Brad Pitt Says Christian Upbringing Was ‘Stifling’

What a pity


Brad Pitt stars as a 1950s Texas man—a “lost soul in the modern world”—searching for the meaning of life in Terrence Malick’s new film, “Tree of Life.”

But the Missouri- bred Pitt has not found solace in traditional religion himself.

“When I got untethered from the comfort of religion, it wasn’t a loss of faith for me, it was a discovery of self,” explained Pitt. “I had faith that I’m capable enough to handle any situation. There’s peace in understanding that I have only one life, here and now, and I’m responsible.”

“I got brought up being told things were God’s way, and when things didn’t work out, it was called God’s plan,” Pitt told reporters at the film’s premiere at the Cannes Film Festival. “I’ve got my issues with it. Don’t get me started. I found it very stifling.”

Pitt’s parents are Southern Baptist Conservatives and Pitt’s younger brother Doug is very active in his large church outside of Springfield, MO.

“I always had a lot of questions about the world, even in kindergarten,” Pitt told Parade magazine several years ago. “A big question to me was fairness. If I’d grown up in some other religion, would I get the same shot at heaven as a Christian has?”

Pitt said he found himself after abandoning the religious beliefs he grew up with…

The great human delusion and the starting point of all sin: Self-sufficiency – I’m the master of my own destiny… apart from God.

Oh, and the ‘stifling’ rules? Well, they’re actually there for our protection Mr Pitt. And I’m really sorry that you’ve never bothered to look a little deeper, or ask someone who knows…


Bulgarian Archaeologists Uncover Sanctuary of Greek Goddess


A temple of Ancient Greek goddess Demeter and her daughter Persephone has been discovered by a team of Bulgarian archaeologists near the town of Sozopol on the Black Sea.

The archaeological team of Prof. Krastina Panayotova found the Ancient Greek temple Tuesday during excavations on the Skamniy Cape where the archaeologists are exploring a fortress wall and a church that were part of a Byzantine imperial monastery.

Panayotova explained that the figurines and ceramics found in a concentrated spot are clear evidence of the cult for Demeter and Persephone.

“We have come across pieces before but this time the finding is concentrated in one location, in the wall of the tower that was built above it. It is connected with the cult for Demeter and Persephone. As there is a church here, we naturally expected a sanctuary from the Antiquity period,” the archaeologist explained as cited by Focus.

The sanctuary is near the monastery complex “St. Apostles and 20 000 Martyrs” built in the first half of the 14th century by Anastasios Palaiologos, brother of the Byzantine Emperor.

Sozopol, whose name as an Ancient Greek colony was Apollonia, was a traditional Byzantine stronghold during the Middle Ages even though its hinterland was in Bulgarian hands. The town itself was conquered by the First Bulgarian Empire under Khan Krum in 812 AD but was later recaptured by Byzantium.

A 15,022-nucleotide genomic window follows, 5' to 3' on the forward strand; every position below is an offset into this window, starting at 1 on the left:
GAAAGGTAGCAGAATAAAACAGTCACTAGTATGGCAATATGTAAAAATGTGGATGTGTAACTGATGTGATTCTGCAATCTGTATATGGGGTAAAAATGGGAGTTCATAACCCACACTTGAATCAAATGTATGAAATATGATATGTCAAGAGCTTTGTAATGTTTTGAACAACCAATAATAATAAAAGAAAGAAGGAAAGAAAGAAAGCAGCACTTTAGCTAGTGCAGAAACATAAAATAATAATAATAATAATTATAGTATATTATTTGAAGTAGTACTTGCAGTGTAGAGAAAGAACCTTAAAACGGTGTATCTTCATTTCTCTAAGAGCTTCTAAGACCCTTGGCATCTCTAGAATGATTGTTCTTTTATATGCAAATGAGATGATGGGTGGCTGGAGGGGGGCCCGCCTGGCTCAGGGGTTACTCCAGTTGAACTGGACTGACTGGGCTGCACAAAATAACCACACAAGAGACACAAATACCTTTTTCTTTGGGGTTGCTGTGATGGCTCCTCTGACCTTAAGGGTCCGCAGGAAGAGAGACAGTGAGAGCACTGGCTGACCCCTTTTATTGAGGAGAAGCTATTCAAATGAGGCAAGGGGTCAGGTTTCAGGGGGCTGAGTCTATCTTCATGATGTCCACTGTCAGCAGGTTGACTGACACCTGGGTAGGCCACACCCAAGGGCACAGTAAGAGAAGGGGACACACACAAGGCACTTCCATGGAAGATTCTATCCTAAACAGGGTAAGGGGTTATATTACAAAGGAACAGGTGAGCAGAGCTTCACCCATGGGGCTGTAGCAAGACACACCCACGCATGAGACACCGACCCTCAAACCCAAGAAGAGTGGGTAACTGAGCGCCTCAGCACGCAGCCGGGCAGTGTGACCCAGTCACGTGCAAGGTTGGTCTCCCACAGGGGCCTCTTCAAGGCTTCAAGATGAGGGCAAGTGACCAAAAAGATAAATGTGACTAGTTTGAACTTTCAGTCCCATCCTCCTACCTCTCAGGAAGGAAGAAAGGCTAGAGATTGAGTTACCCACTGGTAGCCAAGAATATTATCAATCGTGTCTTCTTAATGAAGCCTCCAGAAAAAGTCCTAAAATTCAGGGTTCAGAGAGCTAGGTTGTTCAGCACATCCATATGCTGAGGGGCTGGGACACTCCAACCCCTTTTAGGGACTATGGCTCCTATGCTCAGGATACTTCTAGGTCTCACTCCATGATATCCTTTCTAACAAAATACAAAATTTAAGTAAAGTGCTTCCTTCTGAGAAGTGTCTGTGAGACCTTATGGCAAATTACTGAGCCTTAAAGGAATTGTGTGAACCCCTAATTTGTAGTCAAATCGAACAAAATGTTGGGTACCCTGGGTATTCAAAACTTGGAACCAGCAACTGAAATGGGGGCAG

Sozopol was conquered by the Ottoman Turkish Empire only in 1459, six years after the fall of Constantinople; Bulgarian archaeologists have found evidence that the monastery “St. Apostles and 20 000 Martyrs” was set on fire and the town was ravaged during the invasion.

Sozopol appears to be one of the earliest centers of Christianity…


The Religion of Apple

From here:

Why have companies like Apple and Google grown so explosively in the past few years and why do the brands garner such loyalty from their customers?

A team of neuroscientists scanned the brain of an Apple fan and it showed that the brand was stimulating the same parts of the brain as religious imagery does in people of faith.

This goes to show that mankind’s innate need to have faith in something is so strong that, when we stop believing in God, we will substitute any convenient banality…

The above was here.

Be sure to check out the short video too.


The Forgotten Quarter?

People who come to Jerusalem are so fixated on things like the Israeli-Palestinian conflict, on matters of Jewish and Christian religion, that one quarter in particular tends to be overlooked. The Armenian Quarter is a place full of history, a place settled by a people who sometimes feel forgotten.

In 301, the Armenian king Tiridates III made Christianity the national religion. Armenian Christianity is very ritualistic and similar to that of the Coptic and Syriac churches.Today in Armenia there remains a small Jewish community and two synagogues.

The early twentieth century is a sad memory for Armenians. Between 1895 and 1920, the Turks killed a million Armenians. The Armenian Quarter in Jerusalem contains a number of plaques and memorials explaining the Armenian Genocide. 

The millions who come on Holy Land trips would do well to spend some time in this quarter of the Old City and read the history as well as learn more about Armenian Christianity, which has roots in very early times. No Journey to Jerusalem is complete without learning this ancient people who have filled a section of the Old City with devotion and faith.

The above was here.